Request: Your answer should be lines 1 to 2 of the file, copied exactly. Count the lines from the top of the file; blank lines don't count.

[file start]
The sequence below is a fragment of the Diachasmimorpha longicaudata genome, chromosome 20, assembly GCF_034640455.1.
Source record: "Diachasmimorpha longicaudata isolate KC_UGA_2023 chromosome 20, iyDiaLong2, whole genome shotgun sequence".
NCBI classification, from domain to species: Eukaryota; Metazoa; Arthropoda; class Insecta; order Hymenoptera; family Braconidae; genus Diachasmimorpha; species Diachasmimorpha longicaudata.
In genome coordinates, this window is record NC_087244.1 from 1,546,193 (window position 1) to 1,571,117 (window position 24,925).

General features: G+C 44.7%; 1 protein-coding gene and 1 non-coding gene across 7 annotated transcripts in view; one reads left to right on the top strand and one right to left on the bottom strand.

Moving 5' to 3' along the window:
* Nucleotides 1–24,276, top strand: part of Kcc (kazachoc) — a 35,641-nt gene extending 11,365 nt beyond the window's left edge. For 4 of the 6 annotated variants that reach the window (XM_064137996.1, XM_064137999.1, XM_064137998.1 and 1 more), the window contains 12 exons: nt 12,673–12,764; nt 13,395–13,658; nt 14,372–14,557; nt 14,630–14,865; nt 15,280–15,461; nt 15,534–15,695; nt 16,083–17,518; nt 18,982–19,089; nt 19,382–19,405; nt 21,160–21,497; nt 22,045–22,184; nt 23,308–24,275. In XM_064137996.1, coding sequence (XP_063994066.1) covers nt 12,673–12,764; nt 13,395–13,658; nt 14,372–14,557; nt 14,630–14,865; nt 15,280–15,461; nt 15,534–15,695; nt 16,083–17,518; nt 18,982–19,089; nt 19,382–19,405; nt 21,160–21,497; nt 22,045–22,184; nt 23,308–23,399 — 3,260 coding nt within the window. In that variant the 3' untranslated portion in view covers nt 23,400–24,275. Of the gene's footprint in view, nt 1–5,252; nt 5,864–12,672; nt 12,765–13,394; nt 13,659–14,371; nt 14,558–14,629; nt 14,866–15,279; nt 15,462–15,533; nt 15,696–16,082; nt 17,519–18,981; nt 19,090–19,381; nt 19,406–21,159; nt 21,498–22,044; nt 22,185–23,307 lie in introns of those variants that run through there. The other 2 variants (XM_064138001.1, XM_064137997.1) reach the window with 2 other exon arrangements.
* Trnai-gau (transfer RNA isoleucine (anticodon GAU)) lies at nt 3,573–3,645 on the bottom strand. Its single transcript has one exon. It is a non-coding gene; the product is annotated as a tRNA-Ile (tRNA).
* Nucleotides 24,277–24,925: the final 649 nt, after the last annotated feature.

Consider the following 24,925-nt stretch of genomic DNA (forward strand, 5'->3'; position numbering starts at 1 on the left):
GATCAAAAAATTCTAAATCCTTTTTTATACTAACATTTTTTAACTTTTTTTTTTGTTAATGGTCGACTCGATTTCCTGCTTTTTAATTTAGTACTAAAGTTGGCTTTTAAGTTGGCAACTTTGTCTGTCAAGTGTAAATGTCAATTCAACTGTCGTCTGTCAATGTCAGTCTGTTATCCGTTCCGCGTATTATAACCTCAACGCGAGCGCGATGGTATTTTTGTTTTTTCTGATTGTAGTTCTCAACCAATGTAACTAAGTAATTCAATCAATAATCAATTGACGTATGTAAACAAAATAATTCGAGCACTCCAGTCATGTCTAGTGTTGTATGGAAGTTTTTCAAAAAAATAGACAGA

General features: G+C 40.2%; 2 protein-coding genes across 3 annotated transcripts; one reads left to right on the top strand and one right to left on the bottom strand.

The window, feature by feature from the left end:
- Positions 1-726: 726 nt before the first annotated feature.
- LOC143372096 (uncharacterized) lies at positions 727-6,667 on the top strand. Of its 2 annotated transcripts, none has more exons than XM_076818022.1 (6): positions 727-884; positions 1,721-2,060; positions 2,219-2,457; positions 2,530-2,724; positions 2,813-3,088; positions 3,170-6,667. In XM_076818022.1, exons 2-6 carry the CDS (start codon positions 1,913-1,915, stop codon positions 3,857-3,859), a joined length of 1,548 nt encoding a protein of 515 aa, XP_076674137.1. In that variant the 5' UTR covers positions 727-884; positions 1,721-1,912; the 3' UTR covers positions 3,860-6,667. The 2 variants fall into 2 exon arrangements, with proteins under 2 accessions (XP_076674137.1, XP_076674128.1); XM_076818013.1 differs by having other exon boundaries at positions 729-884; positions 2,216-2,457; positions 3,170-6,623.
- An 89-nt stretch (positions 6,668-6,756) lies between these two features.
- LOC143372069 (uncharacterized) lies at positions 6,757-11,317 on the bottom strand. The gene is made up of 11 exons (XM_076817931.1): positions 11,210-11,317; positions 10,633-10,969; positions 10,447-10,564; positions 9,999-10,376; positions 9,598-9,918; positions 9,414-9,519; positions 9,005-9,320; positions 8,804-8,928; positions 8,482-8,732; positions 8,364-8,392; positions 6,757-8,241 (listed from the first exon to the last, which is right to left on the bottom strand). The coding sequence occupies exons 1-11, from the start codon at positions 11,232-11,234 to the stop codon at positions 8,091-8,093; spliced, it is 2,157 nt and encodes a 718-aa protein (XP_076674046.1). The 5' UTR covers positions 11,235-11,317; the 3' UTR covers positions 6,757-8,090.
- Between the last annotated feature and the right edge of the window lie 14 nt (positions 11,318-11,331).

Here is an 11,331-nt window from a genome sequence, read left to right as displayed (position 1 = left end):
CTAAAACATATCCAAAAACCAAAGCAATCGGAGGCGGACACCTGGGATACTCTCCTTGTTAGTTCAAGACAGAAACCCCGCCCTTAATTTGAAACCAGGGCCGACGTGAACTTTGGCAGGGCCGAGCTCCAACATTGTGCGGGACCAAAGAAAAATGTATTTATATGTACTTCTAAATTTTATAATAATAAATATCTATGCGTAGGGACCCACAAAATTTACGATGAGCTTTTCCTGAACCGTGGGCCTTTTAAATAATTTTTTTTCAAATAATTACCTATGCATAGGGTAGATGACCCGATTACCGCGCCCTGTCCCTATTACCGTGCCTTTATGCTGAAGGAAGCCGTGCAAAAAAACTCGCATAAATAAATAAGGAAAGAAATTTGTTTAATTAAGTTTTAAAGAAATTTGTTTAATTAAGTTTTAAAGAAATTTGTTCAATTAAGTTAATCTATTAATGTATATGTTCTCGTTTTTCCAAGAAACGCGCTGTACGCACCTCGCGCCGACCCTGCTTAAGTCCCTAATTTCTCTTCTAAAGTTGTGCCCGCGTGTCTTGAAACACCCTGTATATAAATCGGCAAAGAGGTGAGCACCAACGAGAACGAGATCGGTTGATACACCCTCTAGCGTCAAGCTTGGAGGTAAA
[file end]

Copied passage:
The sequence below is a fragment of the Diachasmimorpha longicaudata genome, chromosome 20, assembly GCF_034640455.1.
Source record: "Diachasmimorpha longicaudata isolate KC_UGA_2023 chromosome 20, iyDiaLong2, whole genome shotgun sequence".